It’s formed, Delingpole said, by way of “automatically ingesting tens of thousands of datapoints, from websites, national warning lists, linked real-time databases of companies, and various other applications on top of that.” That central database is still growing and Delingpole believes that it’s not unrealistic for it to run to a much higher number in order to get the most accurate picture possible.

“Although we have 10 million today, we want to cover every company and person one day. We think the right number is 8 billion” — that is, the world’s population. “With that larger database we can solve other kinds of crimes too.”

The startup already has a straight channel through to government agencies, reporting connections and discoveries on behalf of their clients directly to them. And to be clear, although there are now strong data protection measures in place in Europe, when people are linked to illegal activity, that puts them on a list that supersedes that. When someone is suspected and is tipped to authorities, that information is kept private.

While all institutions will continue to have teams of people dedicated to risk analysis and investigations into activity, the idea here is to supercharge that work with more data that helps those investigators tackle the greater scale of data in the world today.

“Detecting financial crime in billions of transactions that take place around the globe has become nearly impossible without the application of data science and machine learning. It is this approach that has made ComplyAdvantage into a leader in the category, and the go-to partner for organizations who seek to automate what are still very often manual or inadequate processes,” said Jan Hammer, a partner at Index Ventures, in a statement.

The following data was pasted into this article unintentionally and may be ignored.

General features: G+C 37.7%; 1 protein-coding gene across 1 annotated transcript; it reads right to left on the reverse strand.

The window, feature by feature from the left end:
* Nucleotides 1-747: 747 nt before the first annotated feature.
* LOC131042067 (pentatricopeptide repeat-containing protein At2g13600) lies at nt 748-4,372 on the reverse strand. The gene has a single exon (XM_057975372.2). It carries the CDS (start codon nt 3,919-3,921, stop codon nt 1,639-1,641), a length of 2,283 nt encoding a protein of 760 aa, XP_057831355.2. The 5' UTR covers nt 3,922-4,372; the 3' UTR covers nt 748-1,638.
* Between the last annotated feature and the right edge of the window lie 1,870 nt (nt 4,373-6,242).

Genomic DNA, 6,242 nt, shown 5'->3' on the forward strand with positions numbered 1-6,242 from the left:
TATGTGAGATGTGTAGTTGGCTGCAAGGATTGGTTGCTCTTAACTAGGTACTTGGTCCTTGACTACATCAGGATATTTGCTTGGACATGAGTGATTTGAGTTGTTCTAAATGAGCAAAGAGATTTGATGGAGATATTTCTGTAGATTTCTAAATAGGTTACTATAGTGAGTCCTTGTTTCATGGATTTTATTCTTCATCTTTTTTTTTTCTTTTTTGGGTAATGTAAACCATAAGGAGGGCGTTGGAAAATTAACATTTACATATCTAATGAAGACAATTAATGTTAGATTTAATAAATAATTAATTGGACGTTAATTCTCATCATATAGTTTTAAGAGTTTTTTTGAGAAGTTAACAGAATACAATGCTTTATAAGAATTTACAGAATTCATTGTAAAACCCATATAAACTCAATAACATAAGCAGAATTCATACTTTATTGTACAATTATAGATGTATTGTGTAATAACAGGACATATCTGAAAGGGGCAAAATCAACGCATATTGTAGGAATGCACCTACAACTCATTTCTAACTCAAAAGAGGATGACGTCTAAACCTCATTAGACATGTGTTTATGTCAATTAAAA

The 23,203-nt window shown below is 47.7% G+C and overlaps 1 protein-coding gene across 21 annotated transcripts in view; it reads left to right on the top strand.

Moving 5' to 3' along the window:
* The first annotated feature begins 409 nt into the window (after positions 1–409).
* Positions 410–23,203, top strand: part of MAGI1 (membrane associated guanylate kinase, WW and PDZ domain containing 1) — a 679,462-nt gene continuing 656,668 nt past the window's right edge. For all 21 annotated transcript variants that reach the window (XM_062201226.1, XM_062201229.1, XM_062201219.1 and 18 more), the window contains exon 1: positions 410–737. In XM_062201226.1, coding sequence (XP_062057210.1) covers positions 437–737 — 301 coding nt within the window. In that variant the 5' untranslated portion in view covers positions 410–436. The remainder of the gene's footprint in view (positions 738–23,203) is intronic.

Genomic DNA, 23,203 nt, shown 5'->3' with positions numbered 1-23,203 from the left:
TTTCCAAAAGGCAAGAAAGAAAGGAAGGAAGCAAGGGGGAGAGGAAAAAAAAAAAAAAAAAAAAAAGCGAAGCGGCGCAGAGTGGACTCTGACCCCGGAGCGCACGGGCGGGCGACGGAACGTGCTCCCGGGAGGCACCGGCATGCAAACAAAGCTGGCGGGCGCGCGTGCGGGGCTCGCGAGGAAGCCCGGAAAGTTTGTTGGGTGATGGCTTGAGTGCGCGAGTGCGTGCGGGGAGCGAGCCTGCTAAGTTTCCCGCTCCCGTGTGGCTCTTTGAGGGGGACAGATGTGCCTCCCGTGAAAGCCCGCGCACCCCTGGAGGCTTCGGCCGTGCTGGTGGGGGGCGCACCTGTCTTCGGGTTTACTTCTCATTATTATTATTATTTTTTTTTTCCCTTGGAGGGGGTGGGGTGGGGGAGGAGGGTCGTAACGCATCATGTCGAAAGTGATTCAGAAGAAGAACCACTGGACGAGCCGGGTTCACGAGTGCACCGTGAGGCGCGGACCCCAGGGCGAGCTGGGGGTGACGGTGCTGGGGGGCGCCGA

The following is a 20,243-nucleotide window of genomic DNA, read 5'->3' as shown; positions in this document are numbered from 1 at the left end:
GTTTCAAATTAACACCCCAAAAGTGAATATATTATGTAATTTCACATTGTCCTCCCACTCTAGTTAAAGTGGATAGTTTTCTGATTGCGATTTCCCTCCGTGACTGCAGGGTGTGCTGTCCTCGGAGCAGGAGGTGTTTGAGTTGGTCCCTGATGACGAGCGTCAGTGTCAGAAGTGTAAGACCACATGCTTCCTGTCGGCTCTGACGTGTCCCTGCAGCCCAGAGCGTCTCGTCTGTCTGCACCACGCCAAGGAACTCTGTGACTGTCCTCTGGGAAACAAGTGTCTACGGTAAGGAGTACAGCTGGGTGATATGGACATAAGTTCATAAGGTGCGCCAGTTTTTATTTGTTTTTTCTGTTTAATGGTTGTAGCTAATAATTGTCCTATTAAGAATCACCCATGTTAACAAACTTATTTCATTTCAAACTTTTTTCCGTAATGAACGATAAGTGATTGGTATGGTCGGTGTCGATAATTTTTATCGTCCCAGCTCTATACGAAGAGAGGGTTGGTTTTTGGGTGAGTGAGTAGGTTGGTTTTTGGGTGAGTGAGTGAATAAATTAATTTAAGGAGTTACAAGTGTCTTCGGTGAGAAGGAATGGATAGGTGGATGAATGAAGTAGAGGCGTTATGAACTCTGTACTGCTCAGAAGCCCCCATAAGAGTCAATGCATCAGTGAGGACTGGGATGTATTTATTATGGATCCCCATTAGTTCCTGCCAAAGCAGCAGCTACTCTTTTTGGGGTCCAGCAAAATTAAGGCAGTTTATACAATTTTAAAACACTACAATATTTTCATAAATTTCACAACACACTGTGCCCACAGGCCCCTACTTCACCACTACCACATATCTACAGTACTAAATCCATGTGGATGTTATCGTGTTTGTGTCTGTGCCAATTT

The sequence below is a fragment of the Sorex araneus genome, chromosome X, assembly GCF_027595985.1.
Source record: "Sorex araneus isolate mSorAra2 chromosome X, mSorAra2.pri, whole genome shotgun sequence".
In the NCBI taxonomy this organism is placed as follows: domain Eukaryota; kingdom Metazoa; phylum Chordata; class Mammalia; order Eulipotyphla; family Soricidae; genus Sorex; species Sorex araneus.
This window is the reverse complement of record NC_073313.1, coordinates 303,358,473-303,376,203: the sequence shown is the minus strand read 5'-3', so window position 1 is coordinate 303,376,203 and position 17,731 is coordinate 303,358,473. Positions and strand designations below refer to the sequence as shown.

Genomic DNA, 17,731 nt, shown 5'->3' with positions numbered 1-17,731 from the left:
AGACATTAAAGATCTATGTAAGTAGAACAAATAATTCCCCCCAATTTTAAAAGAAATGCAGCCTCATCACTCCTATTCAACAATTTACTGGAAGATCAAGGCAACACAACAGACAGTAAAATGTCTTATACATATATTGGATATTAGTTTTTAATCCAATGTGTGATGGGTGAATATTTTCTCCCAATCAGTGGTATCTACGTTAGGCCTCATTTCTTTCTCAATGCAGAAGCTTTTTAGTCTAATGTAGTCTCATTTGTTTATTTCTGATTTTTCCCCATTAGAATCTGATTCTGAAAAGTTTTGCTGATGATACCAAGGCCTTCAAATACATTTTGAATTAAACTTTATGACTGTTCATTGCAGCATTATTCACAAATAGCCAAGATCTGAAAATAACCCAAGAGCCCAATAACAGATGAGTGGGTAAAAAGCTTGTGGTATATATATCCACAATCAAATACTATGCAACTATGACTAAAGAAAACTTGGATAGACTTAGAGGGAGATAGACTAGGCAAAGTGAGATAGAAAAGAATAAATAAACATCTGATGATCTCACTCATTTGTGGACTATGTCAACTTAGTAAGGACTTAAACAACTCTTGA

The longer-term opportunity is to build out ComplyAdvantage’s customer base by leveraging information that the company is already surfacing that might be relevant to other verticals.

Insurance is a key example, Delingpole said. “We already see a mention of a person having defaulted on a loan then making an insurance claim,” he said. “We see credit, fraud and ownership data together.”

This, of course, puts the company into close competition not just with others building credit databases but those building strong AI platforms to leverage data to gain deeper insights into seemingly disparate digital actions and to build better pictures of activity on behalf of their clients. That includes not just partners like Quantexa but others like Palantir.

The strength here, said Delingpole, is the sheer size of ComplyAdvantage’s database and its very specific focus on financial crime and how that sits for companies that need to police that, both for their own business health and for regulatory reasons. It’s that focus that has attracted investment.

“ComplyAdvantage offers mission-critical technology solutions for combating financial crime and keeping pace with an ever-evolving regulatory landscape,” said Olivia Steedman, Senior Managing Director, TIP, at Ontario Teachers’. “The company is well positioned to continue its rapid growth as its powerful technology platform transforms the compliance and risk management process for its clients.”